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Defining Healthy – Needed Because it is Not What it Seems

Defining Healthy – Needed Because it is Not What it Seems

I have a little twinge of distain every time I hear or read a buzz word in the media. The most frustration is with the word healthy. It’s as if adding the word healthy to your headline makes it appeal to a broader base of people; who doesn’t want to be healthy, right? It may shock a few in the advertising and marketing industries, but words actually have pre-established meanings. Using an adjective to describe something does not make that item embody the attribute. Unfortunately, we are becoming less and less aware of when words are manipulated in order to manipulate us. We like the picture, the font, the color; so we click and someone gets paid.  These techniques work. If they didn’t people wouldn’t keep using them.

The word healthy has come to be synonymous with “whatever your idea of perfect is”.  This is a dangerous and dysfunctional definition.  First, perfection is a myth. There really is no such thing. However, there is uniformity. Which is really what we’re saying when we speak of perfection. Uniformity means that we all embrace sameness. When speaking of our bodies, sameness is completely counter-intuitive. At our most basic level, none of us are the same. We all have a different set of blueprints (genetics) and different instructions for how to use those blueprints (epigenetics). Sameness leads to disconnect with ourselves. This disconnect is the cement that holds together the bricks in the wall that keeps us from reaching our optimal state of function. Healthy is something that appeals to most of America because we are by in large in a state of dysfunction. Most of our country has a certain brokenness in our bodies, relationships, finances, environment, communities, and workplaces. It seems obvious that we would desire to pursue the goal of healthy in these things. However, healthy is not a place that we arrive at.  It is more like the road we travel on. The goal is actually function. Function doesn’t mean that we never need to correct an imbalance. Function means that we have the tools, knowledge, and skills to make the correction.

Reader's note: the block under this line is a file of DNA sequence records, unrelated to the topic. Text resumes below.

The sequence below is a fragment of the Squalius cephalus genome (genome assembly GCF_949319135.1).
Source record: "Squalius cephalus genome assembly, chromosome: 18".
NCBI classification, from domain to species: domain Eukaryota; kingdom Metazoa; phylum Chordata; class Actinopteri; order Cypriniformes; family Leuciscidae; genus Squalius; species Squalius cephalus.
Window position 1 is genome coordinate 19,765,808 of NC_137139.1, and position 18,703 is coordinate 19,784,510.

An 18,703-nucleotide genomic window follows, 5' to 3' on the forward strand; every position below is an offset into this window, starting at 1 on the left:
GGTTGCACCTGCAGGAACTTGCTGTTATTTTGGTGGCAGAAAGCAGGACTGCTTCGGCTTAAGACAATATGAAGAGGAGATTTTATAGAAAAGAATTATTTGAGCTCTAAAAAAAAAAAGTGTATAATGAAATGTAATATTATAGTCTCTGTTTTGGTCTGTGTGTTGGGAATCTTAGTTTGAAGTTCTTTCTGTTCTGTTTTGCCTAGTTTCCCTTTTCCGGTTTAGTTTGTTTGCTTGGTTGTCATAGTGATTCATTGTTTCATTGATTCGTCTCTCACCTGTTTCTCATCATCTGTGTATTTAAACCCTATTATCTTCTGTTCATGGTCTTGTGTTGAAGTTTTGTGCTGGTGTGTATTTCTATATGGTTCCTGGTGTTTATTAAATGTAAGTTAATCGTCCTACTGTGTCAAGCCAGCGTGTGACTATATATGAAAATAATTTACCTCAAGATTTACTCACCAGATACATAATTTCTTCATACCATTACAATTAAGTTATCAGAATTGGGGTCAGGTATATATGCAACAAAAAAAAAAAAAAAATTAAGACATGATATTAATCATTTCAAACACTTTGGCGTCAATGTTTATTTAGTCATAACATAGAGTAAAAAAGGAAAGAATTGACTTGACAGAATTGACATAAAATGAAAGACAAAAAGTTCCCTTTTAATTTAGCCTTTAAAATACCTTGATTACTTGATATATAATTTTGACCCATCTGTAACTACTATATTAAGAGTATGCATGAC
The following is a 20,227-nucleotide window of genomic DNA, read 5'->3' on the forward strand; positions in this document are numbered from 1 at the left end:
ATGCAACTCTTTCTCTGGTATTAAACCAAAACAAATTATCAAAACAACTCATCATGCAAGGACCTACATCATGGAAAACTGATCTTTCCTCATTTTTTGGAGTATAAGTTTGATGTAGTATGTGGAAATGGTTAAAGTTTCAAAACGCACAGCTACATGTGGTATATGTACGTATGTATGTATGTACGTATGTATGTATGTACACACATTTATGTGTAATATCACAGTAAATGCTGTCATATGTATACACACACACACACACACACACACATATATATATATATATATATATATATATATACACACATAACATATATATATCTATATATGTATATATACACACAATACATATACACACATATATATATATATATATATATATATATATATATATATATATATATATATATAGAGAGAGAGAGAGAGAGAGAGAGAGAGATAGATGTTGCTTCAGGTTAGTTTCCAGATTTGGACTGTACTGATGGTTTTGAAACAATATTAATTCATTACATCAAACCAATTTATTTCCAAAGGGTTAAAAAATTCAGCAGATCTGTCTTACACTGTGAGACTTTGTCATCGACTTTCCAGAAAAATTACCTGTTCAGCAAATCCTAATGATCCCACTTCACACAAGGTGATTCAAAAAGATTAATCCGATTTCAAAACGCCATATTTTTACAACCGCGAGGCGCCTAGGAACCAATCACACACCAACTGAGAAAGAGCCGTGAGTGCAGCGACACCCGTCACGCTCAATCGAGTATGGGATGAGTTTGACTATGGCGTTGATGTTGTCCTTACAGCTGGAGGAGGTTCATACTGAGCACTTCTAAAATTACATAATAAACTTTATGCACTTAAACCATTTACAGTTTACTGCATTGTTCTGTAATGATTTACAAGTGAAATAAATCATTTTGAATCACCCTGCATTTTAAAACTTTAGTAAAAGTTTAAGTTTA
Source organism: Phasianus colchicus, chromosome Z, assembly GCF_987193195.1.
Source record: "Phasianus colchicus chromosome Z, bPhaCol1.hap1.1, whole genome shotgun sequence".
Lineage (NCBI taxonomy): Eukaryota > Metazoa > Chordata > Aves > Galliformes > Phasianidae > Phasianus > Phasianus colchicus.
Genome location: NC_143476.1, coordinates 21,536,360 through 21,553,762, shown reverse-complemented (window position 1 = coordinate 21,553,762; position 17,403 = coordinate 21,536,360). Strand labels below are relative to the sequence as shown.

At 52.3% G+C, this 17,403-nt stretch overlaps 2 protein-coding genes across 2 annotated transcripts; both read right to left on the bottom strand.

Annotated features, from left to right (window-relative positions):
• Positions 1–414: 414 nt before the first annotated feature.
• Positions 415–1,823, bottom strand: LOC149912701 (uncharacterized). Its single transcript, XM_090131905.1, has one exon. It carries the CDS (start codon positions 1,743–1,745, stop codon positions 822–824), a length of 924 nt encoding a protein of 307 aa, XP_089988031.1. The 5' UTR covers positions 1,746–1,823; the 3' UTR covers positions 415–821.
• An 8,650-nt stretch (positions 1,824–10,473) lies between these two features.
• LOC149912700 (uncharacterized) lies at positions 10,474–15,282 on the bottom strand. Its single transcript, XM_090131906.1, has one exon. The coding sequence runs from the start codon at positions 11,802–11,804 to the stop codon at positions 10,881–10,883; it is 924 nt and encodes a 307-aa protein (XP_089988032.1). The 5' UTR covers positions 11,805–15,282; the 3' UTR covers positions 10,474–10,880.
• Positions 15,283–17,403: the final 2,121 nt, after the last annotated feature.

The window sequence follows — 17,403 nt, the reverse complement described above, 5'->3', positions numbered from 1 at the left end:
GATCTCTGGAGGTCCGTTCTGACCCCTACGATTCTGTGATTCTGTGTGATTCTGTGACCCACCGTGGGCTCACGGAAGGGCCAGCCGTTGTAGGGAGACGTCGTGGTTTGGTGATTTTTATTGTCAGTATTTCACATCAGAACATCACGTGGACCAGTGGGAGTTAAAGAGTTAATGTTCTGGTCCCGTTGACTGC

As a nutrition coach I am frequently questioned by people trying to take control of their health about what foods are healthy to eat. This is not a conversation that can be completed in a single sitting. I would even say that this isn’t something that can be addressed in a couple sittings. There are several components to consider when we start the process of figuring out what the road to function looks like for the individual.